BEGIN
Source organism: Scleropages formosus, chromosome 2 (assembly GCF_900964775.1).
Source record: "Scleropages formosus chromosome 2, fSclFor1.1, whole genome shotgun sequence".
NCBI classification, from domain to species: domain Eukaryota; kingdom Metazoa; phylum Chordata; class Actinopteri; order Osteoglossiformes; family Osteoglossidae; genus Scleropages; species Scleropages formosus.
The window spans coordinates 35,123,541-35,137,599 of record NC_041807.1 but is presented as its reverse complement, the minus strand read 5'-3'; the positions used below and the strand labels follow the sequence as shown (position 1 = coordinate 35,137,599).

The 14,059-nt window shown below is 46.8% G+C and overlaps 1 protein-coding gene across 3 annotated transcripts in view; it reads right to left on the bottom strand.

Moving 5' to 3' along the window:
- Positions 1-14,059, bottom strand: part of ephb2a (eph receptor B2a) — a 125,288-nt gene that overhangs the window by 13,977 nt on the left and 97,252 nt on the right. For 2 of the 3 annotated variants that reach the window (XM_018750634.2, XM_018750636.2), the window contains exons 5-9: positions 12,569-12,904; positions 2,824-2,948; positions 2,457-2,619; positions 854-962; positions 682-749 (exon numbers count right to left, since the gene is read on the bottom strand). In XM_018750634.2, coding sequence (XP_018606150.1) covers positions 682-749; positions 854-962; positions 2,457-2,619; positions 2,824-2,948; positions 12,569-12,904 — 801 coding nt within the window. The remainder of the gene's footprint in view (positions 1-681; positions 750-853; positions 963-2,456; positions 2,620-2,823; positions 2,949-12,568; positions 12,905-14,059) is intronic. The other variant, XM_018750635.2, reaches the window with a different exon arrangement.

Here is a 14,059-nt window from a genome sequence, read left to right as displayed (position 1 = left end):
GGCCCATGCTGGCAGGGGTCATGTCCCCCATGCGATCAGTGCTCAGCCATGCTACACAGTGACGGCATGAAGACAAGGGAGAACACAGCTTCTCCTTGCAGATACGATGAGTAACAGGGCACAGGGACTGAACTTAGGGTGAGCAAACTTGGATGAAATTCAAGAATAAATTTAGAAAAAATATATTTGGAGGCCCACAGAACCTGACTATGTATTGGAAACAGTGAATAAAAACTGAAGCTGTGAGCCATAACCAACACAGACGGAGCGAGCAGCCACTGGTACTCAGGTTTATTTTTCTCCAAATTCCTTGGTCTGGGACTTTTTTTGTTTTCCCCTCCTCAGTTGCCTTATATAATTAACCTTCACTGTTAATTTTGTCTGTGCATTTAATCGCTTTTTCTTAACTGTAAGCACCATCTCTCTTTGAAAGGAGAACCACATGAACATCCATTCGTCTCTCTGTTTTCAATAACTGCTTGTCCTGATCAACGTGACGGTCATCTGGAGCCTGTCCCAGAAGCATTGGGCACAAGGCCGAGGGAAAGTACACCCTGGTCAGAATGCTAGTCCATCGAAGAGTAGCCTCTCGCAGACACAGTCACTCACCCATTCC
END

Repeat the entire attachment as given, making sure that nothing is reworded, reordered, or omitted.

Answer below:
Source organism: Scleropages formosus, chromosome 2 (assembly GCF_900964775.1).
Source record: "Scleropages formosus chromosome 2, fSclFor1.1, whole genome shotgun sequence".
NCBI classification, from domain to species: domain Eukaryota; kingdom Metazoa; phylum Chordata; class Actinopteri; order Osteoglossiformes; family Osteoglossidae; genus Scleropages; species Scleropages formosus.
The window spans coordinates 35,123,541-35,137,599 of record NC_041807.1 but is presented as its reverse complement, the minus strand read 5'-3'; the positions used below and the strand labels follow the sequence as shown (position 1 = coordinate 35,137,599).

The 14,059-nt window shown below is 46.8% G+C and overlaps 1 protein-coding gene across 3 annotated transcripts in view; it reads right to left on the bottom strand.

Moving 5' to 3' along the window:
- Positions 1-14,059, bottom strand: part of ephb2a (eph receptor B2a) — a 125,288-nt gene that overhangs the window by 13,977 nt on the left and 97,252 nt on the right. For 2 of the 3 annotated variants that reach the window (XM_018750634.2, XM_018750636.2), the window contains exons 5-9: positions 12,569-12,904; positions 2,824-2,948; positions 2,457-2,619; positions 854-962; positions 682-749 (exon numbers count right to left, since the gene is read on the bottom strand). In XM_018750634.2, coding sequence (XP_018606150.1) covers positions 682-749; positions 854-962; positions 2,457-2,619; positions 2,824-2,948; positions 12,569-12,904 — 801 coding nt within the window. The remainder of the gene's footprint in view (positions 1-681; positions 750-853; positions 963-2,456; positions 2,620-2,823; positions 2,949-12,568; positions 12,905-14,059) is intronic. The other variant, XM_018750635.2, reaches the window with a different exon arrangement.

Here is a 14,059-nt window from a genome sequence, read left to right as displayed (position 1 = left end):
GGCCCATGCTGGCAGGGGTCATGTCCCCCATGCGATCAGTGCTCAGCCATGCTACACAGTGACGGCATGAAGACAAGGGAGAACACAGCTTCTCCTTGCAGATACGATGAGTAACAGGGCACAGGGACTGAACTTAGGGTGAGCAAACTTGGATGAAATTCAAGAATAAATTTAGAAAAAATATATTTGGAGGCCCACAGAACCTGACTATGTATTGGAAACAGTGAATAAAAACTGAAGCTGTGAGCCATAACCAACACAGACGGAGCGAGCAGCCACTGGTACTCAGGTTTATTTTTCTCCAAATTCCTTGGTCTGGGACTTTTTTTGTTTTCCCCTCCTCAGTTGCCTTATATAATTAACCTTCACTGTTAATTTTGTCTGTGCATTTAATCGCTTTTTCTTAACTGTAAGCACCATCTCTCTTTGAAAGGAGAACCACATGAACATCCATTCGTCTCTCTGTTTTCAATAACTGCTTGTCCTGATCAACGTGACGGTCATCTGGAGCCTGTCCCAGAAGCATTGGGCACAAGGCCGAGGGAAAGTACACCCTGGTCAGAATGCTAGTCCATCGAAGAGTAGCCTCTCGCAGACACAGTCACTCACCCATTCC